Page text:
I'm in the market for a smartphone, and I'm hoping that whatever I choose might be an enterprise-standard device for years to come. I've never owned one and had never used one until recently. And here's a more shocking revelation: I do not now nor have I ever owned any type of cell phone. That's right—that's one modern convenience that I've never found convenient.

In addition to covering Microsoft Exchange Server and Outlook topics for Windows IT Pro, I'm also responsible for the mobility space. But not having direct experience with mobile devices is somewhat a of a hindrance in this regard, so the powers that be here have determined that the company should supply me with such a device. Now all I have to do is figure out what to choose.

The IT department for Penton Media, Windows IT Pro's parent company, doesn't limit employees' choice of mobile devices. So within the organization, we've got BlackBerry devices, Windows Mobile devices, PalmOS, even iPhones. The Droid, I was told, is currently on hold because they're having some "email issues" with it, but after they get those kinks worked out, it too will enter the pool. But as I said at the outset, I want the device I get to be an enterprise standard—something you, our readers, are using and supporting in your businesses on a daily basis. That's where things at this point seem a little cloudy.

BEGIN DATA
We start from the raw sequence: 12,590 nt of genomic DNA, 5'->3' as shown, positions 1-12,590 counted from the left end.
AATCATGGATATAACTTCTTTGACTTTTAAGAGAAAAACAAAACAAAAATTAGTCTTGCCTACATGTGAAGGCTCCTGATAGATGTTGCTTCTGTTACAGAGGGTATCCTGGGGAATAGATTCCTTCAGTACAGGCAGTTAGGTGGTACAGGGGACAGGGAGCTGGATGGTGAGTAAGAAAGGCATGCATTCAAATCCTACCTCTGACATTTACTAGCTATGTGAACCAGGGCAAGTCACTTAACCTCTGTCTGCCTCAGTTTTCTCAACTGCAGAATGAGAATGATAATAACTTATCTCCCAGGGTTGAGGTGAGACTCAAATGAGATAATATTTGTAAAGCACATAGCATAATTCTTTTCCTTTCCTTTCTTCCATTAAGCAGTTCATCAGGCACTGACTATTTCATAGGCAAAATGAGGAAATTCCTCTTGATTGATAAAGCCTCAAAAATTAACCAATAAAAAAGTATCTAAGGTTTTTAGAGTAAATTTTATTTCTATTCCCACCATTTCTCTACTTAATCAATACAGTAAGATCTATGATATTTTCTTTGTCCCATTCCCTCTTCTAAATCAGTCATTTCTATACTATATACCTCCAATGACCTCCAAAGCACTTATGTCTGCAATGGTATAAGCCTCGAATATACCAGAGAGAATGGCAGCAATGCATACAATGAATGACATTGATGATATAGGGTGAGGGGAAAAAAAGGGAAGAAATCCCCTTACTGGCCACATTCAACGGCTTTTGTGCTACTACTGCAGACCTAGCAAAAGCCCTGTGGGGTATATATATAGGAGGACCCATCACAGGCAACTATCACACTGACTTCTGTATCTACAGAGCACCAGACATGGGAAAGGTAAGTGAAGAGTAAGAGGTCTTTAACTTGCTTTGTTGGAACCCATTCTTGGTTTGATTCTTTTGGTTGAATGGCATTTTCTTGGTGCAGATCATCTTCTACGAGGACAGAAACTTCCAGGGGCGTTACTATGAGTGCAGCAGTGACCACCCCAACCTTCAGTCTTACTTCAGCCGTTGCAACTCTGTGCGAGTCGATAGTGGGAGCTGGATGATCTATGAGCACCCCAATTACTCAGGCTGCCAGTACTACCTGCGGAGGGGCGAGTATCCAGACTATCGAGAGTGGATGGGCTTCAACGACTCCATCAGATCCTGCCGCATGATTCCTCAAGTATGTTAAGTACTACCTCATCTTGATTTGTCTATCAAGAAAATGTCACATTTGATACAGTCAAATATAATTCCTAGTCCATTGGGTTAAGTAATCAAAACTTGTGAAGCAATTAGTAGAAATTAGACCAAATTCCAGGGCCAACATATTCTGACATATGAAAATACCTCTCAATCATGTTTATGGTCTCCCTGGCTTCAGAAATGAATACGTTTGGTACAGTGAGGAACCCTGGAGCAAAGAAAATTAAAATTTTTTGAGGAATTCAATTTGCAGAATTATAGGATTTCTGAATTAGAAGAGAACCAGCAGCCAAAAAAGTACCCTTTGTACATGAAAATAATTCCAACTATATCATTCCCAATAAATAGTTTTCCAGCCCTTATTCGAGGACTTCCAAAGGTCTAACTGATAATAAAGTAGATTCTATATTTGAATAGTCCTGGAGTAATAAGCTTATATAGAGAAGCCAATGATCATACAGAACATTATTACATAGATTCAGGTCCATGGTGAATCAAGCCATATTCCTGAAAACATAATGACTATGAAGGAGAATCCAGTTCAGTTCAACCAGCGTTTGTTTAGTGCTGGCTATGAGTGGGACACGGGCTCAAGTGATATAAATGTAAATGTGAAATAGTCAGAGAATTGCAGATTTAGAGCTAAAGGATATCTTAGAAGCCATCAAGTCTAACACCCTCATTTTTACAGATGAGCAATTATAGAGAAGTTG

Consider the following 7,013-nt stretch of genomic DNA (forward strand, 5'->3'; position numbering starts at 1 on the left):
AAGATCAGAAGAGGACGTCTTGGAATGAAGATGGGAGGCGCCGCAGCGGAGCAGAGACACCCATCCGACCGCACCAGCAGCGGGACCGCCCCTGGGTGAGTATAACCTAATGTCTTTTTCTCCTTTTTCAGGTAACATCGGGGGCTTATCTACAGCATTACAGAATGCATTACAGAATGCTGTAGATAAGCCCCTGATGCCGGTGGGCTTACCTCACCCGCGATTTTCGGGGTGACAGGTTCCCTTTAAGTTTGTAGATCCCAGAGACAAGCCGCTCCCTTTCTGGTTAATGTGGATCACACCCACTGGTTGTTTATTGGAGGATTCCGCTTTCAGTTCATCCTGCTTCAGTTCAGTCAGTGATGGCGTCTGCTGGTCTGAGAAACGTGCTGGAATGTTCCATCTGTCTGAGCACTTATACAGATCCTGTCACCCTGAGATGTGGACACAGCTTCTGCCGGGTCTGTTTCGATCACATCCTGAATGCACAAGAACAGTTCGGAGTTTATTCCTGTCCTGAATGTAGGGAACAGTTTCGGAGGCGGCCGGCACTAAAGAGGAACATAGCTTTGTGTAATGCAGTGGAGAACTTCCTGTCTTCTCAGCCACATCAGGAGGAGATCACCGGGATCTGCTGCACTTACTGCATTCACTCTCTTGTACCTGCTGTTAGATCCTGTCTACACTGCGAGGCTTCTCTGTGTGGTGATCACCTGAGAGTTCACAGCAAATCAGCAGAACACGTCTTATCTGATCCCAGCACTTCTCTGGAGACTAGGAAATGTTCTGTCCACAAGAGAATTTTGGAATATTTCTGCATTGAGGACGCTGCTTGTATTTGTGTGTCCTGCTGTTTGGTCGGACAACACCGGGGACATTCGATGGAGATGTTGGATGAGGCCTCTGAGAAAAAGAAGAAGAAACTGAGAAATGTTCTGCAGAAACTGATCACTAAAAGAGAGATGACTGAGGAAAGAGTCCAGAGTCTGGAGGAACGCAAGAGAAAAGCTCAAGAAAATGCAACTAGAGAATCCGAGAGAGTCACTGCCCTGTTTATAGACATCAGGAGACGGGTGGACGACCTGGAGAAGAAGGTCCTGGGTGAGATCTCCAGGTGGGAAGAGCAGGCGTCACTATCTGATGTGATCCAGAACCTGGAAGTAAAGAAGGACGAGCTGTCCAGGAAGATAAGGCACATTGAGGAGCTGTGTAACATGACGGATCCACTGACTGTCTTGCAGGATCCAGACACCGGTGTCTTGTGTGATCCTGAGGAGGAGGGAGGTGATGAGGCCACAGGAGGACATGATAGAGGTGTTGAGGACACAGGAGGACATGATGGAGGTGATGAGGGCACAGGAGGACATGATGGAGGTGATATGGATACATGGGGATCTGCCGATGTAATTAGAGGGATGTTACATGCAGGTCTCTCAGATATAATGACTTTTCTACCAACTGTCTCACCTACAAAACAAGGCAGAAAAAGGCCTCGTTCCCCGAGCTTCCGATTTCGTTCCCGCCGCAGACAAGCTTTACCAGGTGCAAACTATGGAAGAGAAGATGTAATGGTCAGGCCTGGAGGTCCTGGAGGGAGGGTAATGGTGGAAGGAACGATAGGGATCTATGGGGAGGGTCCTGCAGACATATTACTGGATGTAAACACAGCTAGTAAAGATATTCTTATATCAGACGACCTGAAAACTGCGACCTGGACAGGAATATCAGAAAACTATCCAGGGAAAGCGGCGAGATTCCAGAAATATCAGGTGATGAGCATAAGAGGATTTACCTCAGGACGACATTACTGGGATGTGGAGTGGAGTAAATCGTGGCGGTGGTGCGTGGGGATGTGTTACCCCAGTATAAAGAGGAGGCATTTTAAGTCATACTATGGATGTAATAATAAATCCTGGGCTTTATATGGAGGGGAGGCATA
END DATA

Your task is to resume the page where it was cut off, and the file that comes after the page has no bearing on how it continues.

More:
Just starting with the OS, the mobile space seems rather volatile. Obviously, we focus on Windows-based shops, but does that mean you're supporting primarily Windows Mobile devices? I suspect not. Microsoft's mobile OS has fallen well behind in functionality and the coolness factor to BlackBerry, iPhone, and now even Android devices. Windows Mobile 7.0 has been dangling out there for so long that you have to wonder if that carrot will be too shriveled up for anyone to want to bite when it's in reach, no matter how much hype Microsoft can put behind it.

So here's where you can help, readers. I've put together a couple of quick polls, which you can see below. The first one is intended to see how many of you are like my company, supporting multiple mobile OSs. The second one asks you to predict the future by letting us know what you think might shake out as the leader among mobile OSs in coming years. I plan to use this information to help me determine which smartphone to request.

In the meantime, feel free to share your stories about how your company selects what to support. Is that decision in the hands of the IT department or of end users? Also, what specific features are essential in a business smartphone these days? I mean, touch screens and GPS are nice, but are they necessary to get the job done?

Help me in my quest for the perfect device! Leave a comment below—or send an email—to let me know what you think.



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